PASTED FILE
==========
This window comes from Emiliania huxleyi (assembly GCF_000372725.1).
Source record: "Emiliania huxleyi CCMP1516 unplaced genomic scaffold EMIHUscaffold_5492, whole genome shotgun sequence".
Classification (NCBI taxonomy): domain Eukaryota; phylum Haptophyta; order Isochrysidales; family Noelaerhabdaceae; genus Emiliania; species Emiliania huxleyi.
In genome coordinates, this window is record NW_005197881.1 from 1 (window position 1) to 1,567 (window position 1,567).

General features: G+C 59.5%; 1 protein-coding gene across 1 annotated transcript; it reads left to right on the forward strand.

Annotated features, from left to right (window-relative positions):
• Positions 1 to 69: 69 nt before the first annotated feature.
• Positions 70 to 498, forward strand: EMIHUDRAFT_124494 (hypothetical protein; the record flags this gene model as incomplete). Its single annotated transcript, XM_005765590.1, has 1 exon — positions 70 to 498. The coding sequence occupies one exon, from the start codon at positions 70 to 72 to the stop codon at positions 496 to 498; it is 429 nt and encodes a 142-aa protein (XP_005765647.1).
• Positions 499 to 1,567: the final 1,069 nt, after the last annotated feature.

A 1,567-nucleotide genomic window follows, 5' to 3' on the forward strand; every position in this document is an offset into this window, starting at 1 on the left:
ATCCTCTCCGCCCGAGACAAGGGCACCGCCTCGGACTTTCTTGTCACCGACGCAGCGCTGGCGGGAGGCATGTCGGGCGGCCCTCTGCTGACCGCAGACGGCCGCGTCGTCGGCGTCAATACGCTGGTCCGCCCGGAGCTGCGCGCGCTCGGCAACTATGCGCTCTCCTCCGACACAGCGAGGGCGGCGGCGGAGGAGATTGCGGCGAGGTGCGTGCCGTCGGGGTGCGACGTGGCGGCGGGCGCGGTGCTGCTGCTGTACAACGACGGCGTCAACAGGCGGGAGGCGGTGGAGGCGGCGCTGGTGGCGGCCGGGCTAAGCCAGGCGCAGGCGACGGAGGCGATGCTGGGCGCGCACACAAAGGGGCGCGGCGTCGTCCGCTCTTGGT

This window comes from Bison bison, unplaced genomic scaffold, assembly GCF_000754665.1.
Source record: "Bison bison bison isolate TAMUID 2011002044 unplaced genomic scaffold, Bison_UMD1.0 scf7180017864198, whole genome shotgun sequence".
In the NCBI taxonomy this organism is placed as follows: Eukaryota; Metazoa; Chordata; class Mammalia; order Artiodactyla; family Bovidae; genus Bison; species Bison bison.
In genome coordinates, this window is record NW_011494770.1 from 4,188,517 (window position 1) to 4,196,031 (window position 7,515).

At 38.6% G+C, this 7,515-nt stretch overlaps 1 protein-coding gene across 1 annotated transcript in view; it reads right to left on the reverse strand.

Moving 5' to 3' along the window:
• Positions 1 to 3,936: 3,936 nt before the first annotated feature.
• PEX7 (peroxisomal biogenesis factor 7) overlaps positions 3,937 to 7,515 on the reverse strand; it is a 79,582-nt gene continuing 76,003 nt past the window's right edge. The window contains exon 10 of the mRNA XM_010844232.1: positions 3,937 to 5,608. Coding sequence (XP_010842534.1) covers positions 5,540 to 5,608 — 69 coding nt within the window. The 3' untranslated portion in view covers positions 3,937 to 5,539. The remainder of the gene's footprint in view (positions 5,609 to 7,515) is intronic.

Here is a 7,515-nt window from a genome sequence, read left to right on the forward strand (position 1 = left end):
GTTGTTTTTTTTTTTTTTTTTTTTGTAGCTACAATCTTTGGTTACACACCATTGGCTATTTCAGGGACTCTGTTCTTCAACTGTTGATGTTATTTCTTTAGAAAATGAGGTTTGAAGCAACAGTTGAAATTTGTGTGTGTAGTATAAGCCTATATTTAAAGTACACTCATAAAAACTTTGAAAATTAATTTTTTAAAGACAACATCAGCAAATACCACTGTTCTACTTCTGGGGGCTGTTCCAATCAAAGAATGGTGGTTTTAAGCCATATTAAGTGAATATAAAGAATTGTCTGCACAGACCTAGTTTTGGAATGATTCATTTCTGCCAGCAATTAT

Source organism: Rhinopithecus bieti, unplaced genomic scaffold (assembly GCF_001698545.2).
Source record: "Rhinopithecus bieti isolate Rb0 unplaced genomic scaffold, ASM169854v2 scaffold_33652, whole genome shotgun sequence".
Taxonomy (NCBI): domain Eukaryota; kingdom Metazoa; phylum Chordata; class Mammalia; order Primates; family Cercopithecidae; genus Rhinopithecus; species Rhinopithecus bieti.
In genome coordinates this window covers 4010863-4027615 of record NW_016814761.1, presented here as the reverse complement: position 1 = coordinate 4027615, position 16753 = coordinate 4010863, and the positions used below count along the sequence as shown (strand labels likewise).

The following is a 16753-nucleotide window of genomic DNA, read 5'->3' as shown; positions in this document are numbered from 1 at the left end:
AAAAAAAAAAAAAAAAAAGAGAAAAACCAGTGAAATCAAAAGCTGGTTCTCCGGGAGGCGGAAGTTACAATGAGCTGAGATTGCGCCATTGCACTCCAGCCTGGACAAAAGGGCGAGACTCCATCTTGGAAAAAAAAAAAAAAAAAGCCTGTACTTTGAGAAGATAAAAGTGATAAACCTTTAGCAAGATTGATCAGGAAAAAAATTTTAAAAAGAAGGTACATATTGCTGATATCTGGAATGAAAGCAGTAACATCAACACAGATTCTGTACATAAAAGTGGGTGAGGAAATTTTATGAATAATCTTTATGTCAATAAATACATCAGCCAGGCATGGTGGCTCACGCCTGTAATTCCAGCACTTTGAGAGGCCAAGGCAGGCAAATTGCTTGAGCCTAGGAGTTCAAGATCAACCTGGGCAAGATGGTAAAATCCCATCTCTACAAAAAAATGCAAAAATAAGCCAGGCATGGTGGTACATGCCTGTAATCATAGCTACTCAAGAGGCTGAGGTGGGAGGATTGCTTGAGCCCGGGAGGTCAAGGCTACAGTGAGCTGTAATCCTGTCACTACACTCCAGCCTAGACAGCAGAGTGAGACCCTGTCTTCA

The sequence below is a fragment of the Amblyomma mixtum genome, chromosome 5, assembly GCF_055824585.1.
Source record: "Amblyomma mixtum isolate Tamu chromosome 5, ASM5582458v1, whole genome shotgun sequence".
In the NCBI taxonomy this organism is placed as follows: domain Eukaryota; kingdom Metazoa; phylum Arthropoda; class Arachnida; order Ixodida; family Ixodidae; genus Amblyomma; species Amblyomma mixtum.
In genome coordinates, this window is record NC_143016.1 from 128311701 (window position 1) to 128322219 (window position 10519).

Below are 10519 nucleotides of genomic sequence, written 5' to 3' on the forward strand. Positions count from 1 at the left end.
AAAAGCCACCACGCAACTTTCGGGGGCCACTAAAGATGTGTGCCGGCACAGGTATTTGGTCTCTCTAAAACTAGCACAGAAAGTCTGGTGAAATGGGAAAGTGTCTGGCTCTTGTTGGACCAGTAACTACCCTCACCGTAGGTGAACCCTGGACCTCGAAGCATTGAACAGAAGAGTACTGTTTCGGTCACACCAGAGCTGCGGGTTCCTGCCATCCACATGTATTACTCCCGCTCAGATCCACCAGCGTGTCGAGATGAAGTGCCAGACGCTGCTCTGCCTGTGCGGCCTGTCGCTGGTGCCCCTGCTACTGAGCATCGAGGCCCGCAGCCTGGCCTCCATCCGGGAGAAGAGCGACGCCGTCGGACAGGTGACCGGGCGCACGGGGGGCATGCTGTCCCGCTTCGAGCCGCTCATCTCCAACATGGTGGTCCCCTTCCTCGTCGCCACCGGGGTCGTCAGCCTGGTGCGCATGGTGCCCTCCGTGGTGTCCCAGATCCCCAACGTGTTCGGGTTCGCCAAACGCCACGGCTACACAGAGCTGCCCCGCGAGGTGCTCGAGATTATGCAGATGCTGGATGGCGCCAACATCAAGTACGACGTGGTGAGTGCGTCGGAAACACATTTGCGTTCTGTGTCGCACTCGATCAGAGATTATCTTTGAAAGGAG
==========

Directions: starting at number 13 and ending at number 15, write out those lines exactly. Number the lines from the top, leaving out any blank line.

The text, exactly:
Source record: "Bison bison bison isolate TAMUID 2011002044 unplaced genomic scaffold, Bison_UMD1.0 scf7180017864198, whole genome shotgun sequence".
In the NCBI taxonomy this organism is placed as follows: Eukaryota; Metazoa; Chordata; class Mammalia; order Artiodactyla; family Bovidae; genus Bison; species Bison bison.
In genome coordinates, this window is record NW_011494770.1 from 4,188,517 (window position 1) to 4,196,031 (window position 7,515).